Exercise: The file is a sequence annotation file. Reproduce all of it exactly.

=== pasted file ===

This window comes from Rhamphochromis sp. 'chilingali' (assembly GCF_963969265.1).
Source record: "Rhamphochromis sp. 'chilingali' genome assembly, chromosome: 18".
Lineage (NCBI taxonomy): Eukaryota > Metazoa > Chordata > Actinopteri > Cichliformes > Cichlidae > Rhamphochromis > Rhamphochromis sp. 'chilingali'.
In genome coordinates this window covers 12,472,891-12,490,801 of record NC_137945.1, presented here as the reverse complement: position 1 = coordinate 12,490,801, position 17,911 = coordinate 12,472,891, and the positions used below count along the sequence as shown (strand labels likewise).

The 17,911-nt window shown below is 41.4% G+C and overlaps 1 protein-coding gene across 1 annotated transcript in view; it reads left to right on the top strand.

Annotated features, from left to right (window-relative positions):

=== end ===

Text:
This window comes from Rhamphochromis sp. 'chilingali' (assembly GCF_963969265.1).
Source record: "Rhamphochromis sp. 'chilingali' genome assembly, chromosome: 18".
Lineage (NCBI taxonomy): Eukaryota > Metazoa > Chordata > Actinopteri > Cichliformes > Cichlidae > Rhamphochromis > Rhamphochromis sp. 'chilingali'.
In genome coordinates this window covers 12,472,891-12,490,801 of record NC_137945.1, presented here as the reverse complement: position 1 = coordinate 12,490,801, position 17,911 = coordinate 12,472,891, and the positions used below count along the sequence as shown (strand labels likewise).

The 17,911-nt window shown below is 41.4% G+C and overlaps 1 protein-coding gene across 1 annotated transcript in view; it reads left to right on the top strand.

Annotated features, from left to right (window-relative positions):